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United States Department of Agriculture

Agricultural Research Service

Research Project: DETECTION, CONTROL AND AREA-WIDE MANAGEMENT OF FRUIT FLIES
2006 Annual Report


1.What major problem or issue is being resolved and how are you resolving it (summarize project aims and objectives)? How serious is the problem? Why does it matter?
Fruit flies are among the most serious agricultural pests, having a severe economic impact on tropical and subtropical agriculture in many parts of the world and posing an increased threat of establishment into new areas. In Hawaii, fruit flies jeopardize development of a diversified fruit and vegetable industry, cause export fruits to undergo expensive quarantine treatments, and provide a reservoir for introduction into the mainland United States. When pests (e.g. Hawaiian fruit flies) are introduced into the U.S. mainland, they often require large-scale eradication programs, sometimes at great public expense. In California where the total value of the fruit and vegetable industry has been estimated to be more than $14 billion annually, the California Department of Food and Agriculture has estimated that an established infestation of Mediterranean fruit fly would cost from $855 million to $1.4 billion during the first year of establishment. In Hawaii, production of fruits and vegetables is limited due to insect pests. Furthermore, the presence of regulated pests in shipments of produce from Hawaii to other states or countries causes rejection of the shipment and loss of income to Hawaii's growers. One major goal of our laboratory is to facilitate the export of Hawaii's fruits to encourage expansion of the industry and create jobs.

Our unit researches and develops environmentally acceptable technologies for detection and control of fruit flies. We are resolving the problem of fruit flies by developing a comprehensive research program aimed at developing new or improved semiochemical lures for detection and control, evaluating replacements for organophosphate insecticides and improvements for biologically-based control methods such as the use of parasitoids and sterile insects and continuing fundamental studies on the biology, ecology and physiology of these pests in the Hawaii environment. Area-wide suppression of fruit flies will allow for expansion of diversified agriculture in Hawaii.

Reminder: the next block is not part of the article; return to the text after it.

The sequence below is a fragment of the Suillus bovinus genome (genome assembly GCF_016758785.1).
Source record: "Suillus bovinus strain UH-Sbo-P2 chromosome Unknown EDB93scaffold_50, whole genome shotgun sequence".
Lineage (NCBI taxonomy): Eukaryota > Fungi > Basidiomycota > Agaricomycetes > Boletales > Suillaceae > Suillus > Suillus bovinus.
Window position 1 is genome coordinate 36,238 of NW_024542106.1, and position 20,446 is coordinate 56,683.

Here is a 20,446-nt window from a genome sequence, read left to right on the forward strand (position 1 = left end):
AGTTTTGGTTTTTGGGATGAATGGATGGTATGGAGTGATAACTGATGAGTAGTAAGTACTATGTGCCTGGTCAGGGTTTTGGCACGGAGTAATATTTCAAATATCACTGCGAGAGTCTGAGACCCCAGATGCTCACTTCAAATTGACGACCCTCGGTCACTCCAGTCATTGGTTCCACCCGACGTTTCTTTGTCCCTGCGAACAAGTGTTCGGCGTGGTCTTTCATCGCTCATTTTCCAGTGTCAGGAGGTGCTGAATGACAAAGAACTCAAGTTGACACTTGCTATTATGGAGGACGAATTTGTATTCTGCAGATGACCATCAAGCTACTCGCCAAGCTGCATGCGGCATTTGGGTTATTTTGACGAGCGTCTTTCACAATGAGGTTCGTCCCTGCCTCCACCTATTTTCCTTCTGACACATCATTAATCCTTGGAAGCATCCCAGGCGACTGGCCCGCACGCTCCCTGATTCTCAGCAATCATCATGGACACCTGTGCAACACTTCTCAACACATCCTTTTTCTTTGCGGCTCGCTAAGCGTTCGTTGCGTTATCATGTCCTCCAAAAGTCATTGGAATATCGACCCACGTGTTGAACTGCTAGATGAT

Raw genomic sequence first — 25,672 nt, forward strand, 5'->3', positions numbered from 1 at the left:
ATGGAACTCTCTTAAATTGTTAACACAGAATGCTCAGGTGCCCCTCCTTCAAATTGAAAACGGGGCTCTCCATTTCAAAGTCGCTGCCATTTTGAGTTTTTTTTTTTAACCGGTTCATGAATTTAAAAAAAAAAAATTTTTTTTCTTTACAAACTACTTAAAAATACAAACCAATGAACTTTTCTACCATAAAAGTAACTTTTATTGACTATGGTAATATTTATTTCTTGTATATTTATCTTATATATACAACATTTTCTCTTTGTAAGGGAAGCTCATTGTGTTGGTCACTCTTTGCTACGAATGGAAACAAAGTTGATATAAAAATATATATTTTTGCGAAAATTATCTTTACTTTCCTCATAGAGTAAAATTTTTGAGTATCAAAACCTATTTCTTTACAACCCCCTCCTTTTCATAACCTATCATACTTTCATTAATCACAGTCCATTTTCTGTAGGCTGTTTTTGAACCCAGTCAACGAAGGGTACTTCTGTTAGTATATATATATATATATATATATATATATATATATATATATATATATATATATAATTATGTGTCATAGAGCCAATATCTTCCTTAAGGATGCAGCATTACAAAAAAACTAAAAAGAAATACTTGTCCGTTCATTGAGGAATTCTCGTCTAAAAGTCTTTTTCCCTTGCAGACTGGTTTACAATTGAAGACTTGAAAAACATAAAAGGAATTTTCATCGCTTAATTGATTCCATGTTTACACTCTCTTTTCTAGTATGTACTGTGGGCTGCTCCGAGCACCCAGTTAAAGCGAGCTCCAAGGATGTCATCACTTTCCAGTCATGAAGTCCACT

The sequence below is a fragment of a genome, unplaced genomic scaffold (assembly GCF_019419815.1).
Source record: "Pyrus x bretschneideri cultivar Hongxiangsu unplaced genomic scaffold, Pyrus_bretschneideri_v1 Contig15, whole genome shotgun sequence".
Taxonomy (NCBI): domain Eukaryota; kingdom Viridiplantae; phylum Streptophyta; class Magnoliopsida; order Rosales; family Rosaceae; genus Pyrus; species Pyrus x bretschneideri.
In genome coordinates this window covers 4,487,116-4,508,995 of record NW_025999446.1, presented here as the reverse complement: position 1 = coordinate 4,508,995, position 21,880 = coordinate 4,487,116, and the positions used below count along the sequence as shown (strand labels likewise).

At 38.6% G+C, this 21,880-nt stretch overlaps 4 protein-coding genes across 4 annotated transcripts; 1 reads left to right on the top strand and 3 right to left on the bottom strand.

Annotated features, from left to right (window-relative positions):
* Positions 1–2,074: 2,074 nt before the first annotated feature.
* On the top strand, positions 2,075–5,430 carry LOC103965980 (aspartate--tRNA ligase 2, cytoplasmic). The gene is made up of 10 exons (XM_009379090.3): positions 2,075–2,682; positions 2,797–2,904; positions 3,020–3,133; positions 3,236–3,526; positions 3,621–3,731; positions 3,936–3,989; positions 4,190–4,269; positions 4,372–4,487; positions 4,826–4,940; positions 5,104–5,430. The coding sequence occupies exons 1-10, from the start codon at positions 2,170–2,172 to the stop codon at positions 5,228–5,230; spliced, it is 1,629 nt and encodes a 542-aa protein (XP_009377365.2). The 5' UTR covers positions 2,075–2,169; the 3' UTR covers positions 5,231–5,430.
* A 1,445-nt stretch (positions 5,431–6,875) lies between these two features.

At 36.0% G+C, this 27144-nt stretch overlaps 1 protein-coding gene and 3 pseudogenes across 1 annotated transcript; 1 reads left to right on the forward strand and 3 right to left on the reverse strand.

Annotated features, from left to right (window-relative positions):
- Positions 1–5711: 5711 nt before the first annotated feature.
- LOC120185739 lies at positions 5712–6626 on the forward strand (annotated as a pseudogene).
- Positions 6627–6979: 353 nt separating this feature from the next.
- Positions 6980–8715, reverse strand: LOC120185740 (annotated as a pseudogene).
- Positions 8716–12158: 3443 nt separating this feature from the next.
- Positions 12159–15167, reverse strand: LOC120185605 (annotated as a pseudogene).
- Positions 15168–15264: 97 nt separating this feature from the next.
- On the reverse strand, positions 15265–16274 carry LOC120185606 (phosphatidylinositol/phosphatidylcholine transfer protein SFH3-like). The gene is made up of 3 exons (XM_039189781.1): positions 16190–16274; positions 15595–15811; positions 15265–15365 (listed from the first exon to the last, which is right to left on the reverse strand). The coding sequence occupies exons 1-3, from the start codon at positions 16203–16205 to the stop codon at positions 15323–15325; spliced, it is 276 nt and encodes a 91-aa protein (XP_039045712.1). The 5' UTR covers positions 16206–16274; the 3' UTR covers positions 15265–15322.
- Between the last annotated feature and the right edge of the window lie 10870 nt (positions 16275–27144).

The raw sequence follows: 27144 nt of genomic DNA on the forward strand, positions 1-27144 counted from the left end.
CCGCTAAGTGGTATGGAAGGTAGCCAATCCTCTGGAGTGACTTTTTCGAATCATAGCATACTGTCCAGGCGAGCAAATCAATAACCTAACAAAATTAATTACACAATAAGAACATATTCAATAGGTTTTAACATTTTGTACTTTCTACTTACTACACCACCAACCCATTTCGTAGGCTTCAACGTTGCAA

Relevance to ARS National Program Action Plan: National Program 304, Crop & Commodity Pest Biology, Control, & Quarantine: Research will provide new information on pest biology, spatial distributions, control and quarantine of fruit flies and associated pest insects. This information will be useful for (1) development of ecologically based area-wide control & eradication methods and (2) export of tropical fruits. This project also contributes to National Program 308, Methyl Bromide Alternatives: Research will provide alternative methods to methyl bromide for control of fruit flies (& associated insect pests) and treatment of infested crops.


2.List by year the currently approved milestones (indicators of research progress)
FY05 Objective 1: B. latifrons population ecology Objective 2a: Female attractants Objective 2b: Improved male lures Objective 3a: Classical biological control-regional Objective 3b: Classical biological control-assessment of new species in Hawaii Objective 3c: Multiple parasitoid releases in Hawaii Objective 4a: Spinosad bait spray optimization Objective 4b: Alternative toxicants Objective 5a: Area--Wide Pest Management Objective 5b: Melon fly SIT + P. fletcheri releases Objective 5c: F. arisanus releases in wild host areas Objective 5d: F. arisanus releases in cucurbits

FY06 Objective 1: B. latifrons population ecology Objective 2a: Female attractants Objective 2b: Improved male lures Objective 3a: Classical biological control-regional Objective 3b: Classical biological control-assessment of new species in Hawaii Objective 3c: Multiple parasitoid releases in Hawaii Objective 4a: Spinosad bait spray optimization Objective 4b: Alternative toxicants Objective 5a: Area--Wide Pest Management Objective 5b: Melon fly SIT + P. fletcheri releases Objective 5c: F. arisanus releases in wild host areas Objective 5d: F. arisanus releases in cucurbits

FY07 Objective 1: B. latifrons population ecology Objective 2a: Female attractants Objective 3b: Classical biological control-assessment of new species in Hawaii Objective 4a: Spinosad bait spray optimization Objective 4b: Alternative toxicants Objective 4c: B. latifrons suppression trial Objective 5b: Oriental fruit fly SIT + F. arisanus releases

FY08 Objective 2a: Female attractants Objective 3b: Classical biological control-assessment of new species in Hawaii Objective 4a: Spinosad bait spray optimization Objective 4b: Alternative toxicants Objective 4c: B. latifrons suppression trial Objective 5b: Oriental fruit fly SIT + F. arisanus releases

FY09 Objective 2a: Female attractants Objective 3b: Classical biological control-assessment of new species in Hawaii Objective 4a: Spinosad bait spray optimization Objective 4b: Alternative toxicants Objective 4c: B. latifrons suppression trial Objective 5b: Oriental fruit fly SIT + F. arisanus releases


4a.List the single most significant research accomplishment during FY 2006.
The male lures ceralure B1 (medfly) and Melolure (melon fly) have been formulated into various contolled release devices and tested in the field under a variety of conditions. To improve detection, and control technologies for melon fly and Medirerranean fruit fly. The work was carried out by unit staff at USPBARC, and industry cooperators at Scentry Biologicals under a CRADA with that company. The impact of this research will be increases ability to detect medfly and melon fly and possible use of these compounds for control in the field. This accomplishment will directly address NP304, Component IV - Quarantine by improving detection, and control technologies for melon fly and Mediterranean fruit fly.